Monadnock Compassionate Friends
The Compassionate Friends offers more than 660 meeting locations around the country. In small towns and large cities, bereaved parents, siblings, and grandparents meet together to talk, listen, share, and provide each other emotional support after the devastating death of a child. When you attend chapter sessions, you won’t find professionals running the meetings and giving advice. We are not therapists and we do not provide counseling. Everyone will be just like you, someone who is going through the natural grieving process.
The Monadnock Chapter is a fairly new chapter. After approximately six months of organizational work, our first support group meeting was held in November 2015.
As we meet together, we learn from each other through our shared experiences. You will find people attending the meetings of all ages from young adult to 70 and 80 year-olds. You will find people mourning the loss of an adult child and others who are mourning the loss of a child who never had an opportunity to take its first breath. You may find people whose child died 30 years ago and others with a loss so fresh their pain is measured in days and weeks. Come and join with others who understand much of what you’re feeling—certainly not everything—but a lot more than most people, simply because we’ve been there. Know that there will be sadness and tears as we talk about our loss, but there will also be joy and laughter as we remember special times with our children. You don’t have to say anything if you don’t want to, but you will certainly be given that opportunity.
We suggest you attend at least three meetings before you decide if The Compassionate Friends is right for you.
We know that support groups are not for everyone. But why not give it a try and see why it’s not unusual to hear people who attend one day say,
“The Compassionate Friends saved my life.”
The mission of The Compassionate Friends: When a child dies, at any age, the family suffers intense pain and may feel hopeless and isolated. The Compassionate Friends provides highly personal comfort, hope, and support to every family experiencing the death of a son or a daughter, a brother or a sister, or a grandchild, and helps others better assist the grieving family.
The Compassionate Friends Credo
We need not walk alone.
We are The Compassionate Friends.
We reach out to each other with love, with understanding, and with hope.
The children we mourn have died at all ages and from many different causes, but our love for them unites us.
Your pain becomes my pain, just as your hope becomes my hope.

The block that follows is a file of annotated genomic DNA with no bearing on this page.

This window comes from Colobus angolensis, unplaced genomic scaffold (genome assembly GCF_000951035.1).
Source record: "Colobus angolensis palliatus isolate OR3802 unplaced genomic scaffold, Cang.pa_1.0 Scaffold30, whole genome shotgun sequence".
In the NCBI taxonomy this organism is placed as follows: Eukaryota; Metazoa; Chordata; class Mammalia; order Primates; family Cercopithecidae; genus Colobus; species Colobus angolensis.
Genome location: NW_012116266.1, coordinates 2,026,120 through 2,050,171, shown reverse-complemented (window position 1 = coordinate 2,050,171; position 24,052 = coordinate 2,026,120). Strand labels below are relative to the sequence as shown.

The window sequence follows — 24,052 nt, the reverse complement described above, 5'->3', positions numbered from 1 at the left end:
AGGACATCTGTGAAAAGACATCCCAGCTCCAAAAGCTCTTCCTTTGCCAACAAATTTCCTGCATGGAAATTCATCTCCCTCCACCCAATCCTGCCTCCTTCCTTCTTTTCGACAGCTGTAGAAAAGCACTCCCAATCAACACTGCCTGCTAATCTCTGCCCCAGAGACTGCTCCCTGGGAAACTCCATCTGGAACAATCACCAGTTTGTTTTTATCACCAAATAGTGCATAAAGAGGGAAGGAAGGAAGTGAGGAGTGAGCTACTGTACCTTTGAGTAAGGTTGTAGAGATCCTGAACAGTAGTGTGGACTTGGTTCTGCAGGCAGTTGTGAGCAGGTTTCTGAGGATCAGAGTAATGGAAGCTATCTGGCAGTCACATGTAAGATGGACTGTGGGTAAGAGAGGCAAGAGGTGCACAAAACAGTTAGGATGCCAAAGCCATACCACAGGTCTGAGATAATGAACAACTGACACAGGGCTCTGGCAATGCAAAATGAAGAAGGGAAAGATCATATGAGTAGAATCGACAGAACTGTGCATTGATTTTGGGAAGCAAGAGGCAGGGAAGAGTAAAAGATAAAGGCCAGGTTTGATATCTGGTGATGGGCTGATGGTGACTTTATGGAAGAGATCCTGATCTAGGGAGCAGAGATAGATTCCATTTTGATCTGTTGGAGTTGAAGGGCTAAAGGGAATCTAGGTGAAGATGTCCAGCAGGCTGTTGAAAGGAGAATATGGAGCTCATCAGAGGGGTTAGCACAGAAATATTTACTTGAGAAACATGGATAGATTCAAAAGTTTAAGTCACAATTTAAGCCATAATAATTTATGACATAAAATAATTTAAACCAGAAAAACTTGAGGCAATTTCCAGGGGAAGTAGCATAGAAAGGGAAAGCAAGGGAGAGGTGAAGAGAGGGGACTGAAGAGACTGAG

We come together from all walks of life, from many different circumstances.
We are a unique family because we represent many races, creeds, and relationships.
We are young, and we are old.
Some of us are far along in our grief, but others still feel a grief so fresh and so intensely painful that they feel helpless and see no hope.
Some of us have found our faith to be a source of strength, while some of us are struggling to find answers.
Some of us are angry, filled with guilt or in deep depression, while others radiate an inner peace.
But whatever pain we bring to this gathering of The Compassionate Friends, it is pain we will share, just as we share with each other our love for the children who have died.
We are all seeking and struggling to build a future for ourselves, but we are committed to building a future together.
We reach out to each other in love to share the pain as well as the joy, share the anger as well as the peace, share the faith as well as the doubts, and help each other to grieve as well as to grow.
We Need Not Walk Alone. We are The Compassionate Friends.
SIBLINGS WALKING TOGETHER
(FORMERLY THE SIBLING CREDO)
We are the surviving siblings of The Compassionate Friends.
We are brought together by the deaths of our brothers and sisters.
Open your hearts to us, but have patience with us.
Sometimes we will need the support of our friends.
At other times we need our families to be there.
Sometimes we must walk alone, taking our memories with us,
continuing to become the individuals we want to be.
We cannot be our dead brother or sister;
however, a special part of them lives on with us.
When our brothers and sisters died, our lives changed.
We are living a life very different from what we envisioned,
and we feel the responsibility to be strong even when we feel weak.
Yet we can go on because we understand better than many others
the value of family and the precious gift of life.
Our goal is not to be the forgotten mourners that we sometimes are, but to walk together to face our tomorrows as surviving siblings of The Compassionate Friends.
We are the grieving grandparents, the shepherds of our children and grandchildren’s lives. Our grief is two-fold and at times we feel powerless to help. We seek to comfort our children in the depths of their grief and yet we need the time and space to face our own broken hearts. We have been robbed of the special tender touch a grandparent shares with a grandchild and we have lost a symbol of our immortality. As we walk by our child’s side, we both give and draw strength. We reach into their hearts to comfort them, and when they reach out to us in their distress, we begin the journey to heal together. We continue to be their guardians. We allow traditions to change to accommodate their loss. We support the new ones which symbolize the small steps on their journey. It is in their healing that our hearts find comfort.